Grand jury indicts roommate in killing of New Orleans vice legend Kent ‘Frenchy’ Brouillette _lowres

William Bonham

An Orleans Parish grand jury on Thursday indicted William Bonham on charges of murder and obstruction of justice in the December slaying of onetime New Orleans mob fixer Kent “Frenchy” Brouillette at the victim’s St. Roch home.

Brouillette, 79, a larger-than-life pimp and gangster who was known for his dealings with legendary New Orleans Mafia godfather Carlos Marcello, was stabbed three times in the back in early December.

Police quickly arrested Bonham, Brouillette’s roommate, on a count of murder.

Police said in a warrant that a witness told them Bonham had admitted to killing Brouillette on Dec. 3, two days before his body was discovered in his home in the 2400 block of North Tonti Street.

According to a witness, Bonham claimed he stabbed Brouillette, 29 years his senior, to save his own life. The witness told police that Bonham said Brouillette “came at him with a knife, and he stabbed the guy in self-defense.”

According to a friend, Bonham is a skilled musician who plays the mandolin and acoustic and electric guitars and also sings. Despite those talents, said David Hyde, of Hammond, Bonham had only infrequent gigs at a Frenchmen Street bar and struggled to make enough to pay the rent.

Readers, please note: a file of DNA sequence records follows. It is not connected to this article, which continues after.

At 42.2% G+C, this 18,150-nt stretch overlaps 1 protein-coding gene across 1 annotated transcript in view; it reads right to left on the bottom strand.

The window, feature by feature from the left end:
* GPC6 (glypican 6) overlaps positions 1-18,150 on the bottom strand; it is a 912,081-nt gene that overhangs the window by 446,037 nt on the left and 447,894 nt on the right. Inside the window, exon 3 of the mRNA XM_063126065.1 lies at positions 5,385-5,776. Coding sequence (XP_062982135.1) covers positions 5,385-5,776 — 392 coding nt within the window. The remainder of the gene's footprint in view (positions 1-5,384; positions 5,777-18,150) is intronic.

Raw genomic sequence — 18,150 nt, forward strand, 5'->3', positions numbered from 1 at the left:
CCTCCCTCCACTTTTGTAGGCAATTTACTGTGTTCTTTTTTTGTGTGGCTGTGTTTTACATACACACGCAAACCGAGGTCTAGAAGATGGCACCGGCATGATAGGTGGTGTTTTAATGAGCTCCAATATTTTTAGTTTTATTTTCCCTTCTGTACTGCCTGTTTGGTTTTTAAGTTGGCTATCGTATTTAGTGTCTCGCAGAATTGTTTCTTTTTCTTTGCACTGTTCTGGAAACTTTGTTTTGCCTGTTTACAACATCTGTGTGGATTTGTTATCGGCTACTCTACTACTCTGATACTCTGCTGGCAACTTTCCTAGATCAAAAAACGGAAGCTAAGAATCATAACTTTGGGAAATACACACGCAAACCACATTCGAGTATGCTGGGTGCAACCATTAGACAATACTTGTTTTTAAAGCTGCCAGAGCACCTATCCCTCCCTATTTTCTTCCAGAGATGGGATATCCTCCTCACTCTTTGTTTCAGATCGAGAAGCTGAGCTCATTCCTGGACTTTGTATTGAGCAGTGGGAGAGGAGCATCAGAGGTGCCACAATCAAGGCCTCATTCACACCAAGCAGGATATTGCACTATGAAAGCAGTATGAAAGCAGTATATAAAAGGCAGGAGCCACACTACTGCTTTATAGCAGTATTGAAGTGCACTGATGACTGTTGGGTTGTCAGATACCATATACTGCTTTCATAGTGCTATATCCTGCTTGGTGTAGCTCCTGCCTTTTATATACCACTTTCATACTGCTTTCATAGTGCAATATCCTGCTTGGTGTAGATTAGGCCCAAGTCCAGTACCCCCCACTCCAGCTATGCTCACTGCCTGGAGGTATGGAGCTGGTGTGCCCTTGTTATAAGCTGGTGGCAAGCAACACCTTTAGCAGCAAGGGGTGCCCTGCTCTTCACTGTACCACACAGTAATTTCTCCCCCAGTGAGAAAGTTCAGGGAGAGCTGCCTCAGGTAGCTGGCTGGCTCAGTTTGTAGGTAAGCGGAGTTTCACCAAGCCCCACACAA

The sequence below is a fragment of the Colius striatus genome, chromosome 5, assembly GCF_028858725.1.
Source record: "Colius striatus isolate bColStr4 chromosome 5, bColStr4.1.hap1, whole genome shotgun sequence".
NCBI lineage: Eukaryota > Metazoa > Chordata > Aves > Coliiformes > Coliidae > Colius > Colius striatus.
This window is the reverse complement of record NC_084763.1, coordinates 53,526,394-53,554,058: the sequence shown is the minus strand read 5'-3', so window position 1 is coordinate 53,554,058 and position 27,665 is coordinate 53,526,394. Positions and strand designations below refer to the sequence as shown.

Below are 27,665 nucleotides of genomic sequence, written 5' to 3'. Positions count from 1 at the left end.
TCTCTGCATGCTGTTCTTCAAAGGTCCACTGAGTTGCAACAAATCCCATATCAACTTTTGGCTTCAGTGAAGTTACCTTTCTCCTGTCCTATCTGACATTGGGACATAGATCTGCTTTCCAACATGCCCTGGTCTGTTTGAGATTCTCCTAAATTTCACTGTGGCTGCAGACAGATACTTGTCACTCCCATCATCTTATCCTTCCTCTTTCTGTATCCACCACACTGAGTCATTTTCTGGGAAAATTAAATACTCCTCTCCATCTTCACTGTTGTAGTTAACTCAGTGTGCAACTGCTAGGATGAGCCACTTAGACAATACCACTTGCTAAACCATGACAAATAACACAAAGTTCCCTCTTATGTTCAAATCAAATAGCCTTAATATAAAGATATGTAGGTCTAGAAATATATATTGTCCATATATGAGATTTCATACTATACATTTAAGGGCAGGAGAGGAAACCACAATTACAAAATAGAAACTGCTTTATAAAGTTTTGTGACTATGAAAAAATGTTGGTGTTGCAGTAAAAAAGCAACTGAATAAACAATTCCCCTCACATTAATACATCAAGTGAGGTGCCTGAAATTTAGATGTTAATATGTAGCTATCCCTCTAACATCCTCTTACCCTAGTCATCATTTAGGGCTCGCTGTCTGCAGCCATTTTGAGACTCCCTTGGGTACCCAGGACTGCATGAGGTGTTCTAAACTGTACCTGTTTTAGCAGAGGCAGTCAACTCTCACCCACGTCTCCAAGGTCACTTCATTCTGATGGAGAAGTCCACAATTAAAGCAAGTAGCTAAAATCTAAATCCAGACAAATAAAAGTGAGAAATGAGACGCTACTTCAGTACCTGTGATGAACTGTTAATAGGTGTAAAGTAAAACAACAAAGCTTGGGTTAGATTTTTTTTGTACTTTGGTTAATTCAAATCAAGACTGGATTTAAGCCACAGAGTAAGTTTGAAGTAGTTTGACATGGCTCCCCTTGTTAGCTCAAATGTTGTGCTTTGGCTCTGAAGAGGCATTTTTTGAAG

Bonham, whom police describe as unemployed, remained jailed in Orleans Parish late Thursday.

He faces a mandatory life prison term if convicted on the murder charge.

The nature of the alleged obstruction of justice was unclear.

Criminal District Court Judge Tracey Flemings-Davillier set bail for Bonham at $1 million on the second-degree murder count and $250,000 on the obstruction charge.

In his heyday, Brouillette was known for his lavish tastes and would wear designer suits, alligator boots and rings on every finger, according to Matthew Randazzo, a writer who in 2010 wrote a book with Brouillette titled “Mr. New Orleans: The Life of a Big Easy Underworld Legend.”

Randazzo said Brouillette drove new Cadillacs and served as a go-between for former Gov. Edwin Edwards — his cousin — and Marcello, leader of the city’s major organized crime family.

Brouillette frequently ran afoul of the law, federal court records show. Into his later years, Randazzo said, addiction to drugs and alcohol would lead to bouts of homelessness.

“He really was a legit old-school drunk gangster,” Randazzo said shortly after police found his body. “From 1953 to 2015, Frenchy was more or less continually on a bender.”

Follow John Simerman on Twitter, @johnsimerman.